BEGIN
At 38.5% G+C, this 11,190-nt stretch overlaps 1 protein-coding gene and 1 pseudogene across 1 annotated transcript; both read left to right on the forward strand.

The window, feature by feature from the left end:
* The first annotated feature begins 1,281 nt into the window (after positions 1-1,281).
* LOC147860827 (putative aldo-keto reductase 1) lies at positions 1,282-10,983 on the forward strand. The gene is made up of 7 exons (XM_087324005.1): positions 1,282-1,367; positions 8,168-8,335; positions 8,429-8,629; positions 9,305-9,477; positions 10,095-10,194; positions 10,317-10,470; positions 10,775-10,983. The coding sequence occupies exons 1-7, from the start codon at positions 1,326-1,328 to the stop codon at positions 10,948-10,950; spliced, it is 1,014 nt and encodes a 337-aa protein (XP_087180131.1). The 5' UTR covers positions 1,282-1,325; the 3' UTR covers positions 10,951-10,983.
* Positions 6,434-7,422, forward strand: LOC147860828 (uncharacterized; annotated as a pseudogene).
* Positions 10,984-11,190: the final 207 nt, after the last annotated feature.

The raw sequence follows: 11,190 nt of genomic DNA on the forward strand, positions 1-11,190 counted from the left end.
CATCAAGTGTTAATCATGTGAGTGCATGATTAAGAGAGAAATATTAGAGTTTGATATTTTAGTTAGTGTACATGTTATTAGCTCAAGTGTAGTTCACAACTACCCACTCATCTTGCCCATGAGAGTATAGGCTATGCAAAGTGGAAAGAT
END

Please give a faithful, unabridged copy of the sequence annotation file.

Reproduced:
At 38.5% G+C, this 11,190-nt stretch overlaps 1 protein-coding gene and 1 pseudogene across 1 annotated transcript; both read left to right on the forward strand.

The window, feature by feature from the left end:
* The first annotated feature begins 1,281 nt into the window (after positions 1-1,281).
* LOC147860827 (putative aldo-keto reductase 1) lies at positions 1,282-10,983 on the forward strand. The gene is made up of 7 exons (XM_087324005.1): positions 1,282-1,367; positions 8,168-8,335; positions 8,429-8,629; positions 9,305-9,477; positions 10,095-10,194; positions 10,317-10,470; positions 10,775-10,983. The coding sequence occupies exons 1-7, from the start codon at positions 1,326-1,328 to the stop codon at positions 10,948-10,950; spliced, it is 1,014 nt and encodes a 337-aa protein (XP_087180131.1). The 5' UTR covers positions 1,282-1,325; the 3' UTR covers positions 10,951-10,983.
* Positions 6,434-7,422, forward strand: LOC147860828 (uncharacterized; annotated as a pseudogene).
* Positions 10,984-11,190: the final 207 nt, after the last annotated feature.

The raw sequence follows: 11,190 nt of genomic DNA on the forward strand, positions 1-11,190 counted from the left end.
CATCAAGTGTTAATCATGTGAGTGCATGATTAAGAGAGAAATATTAGAGTTTGATATTTTAGTTAGTGTACATGTTATTAGCTCAAGTGTAGTTCACAACTACCCACTCATCTTGCCCATGAGAGTATAGGCTATGCAAAGTGGAAAGAT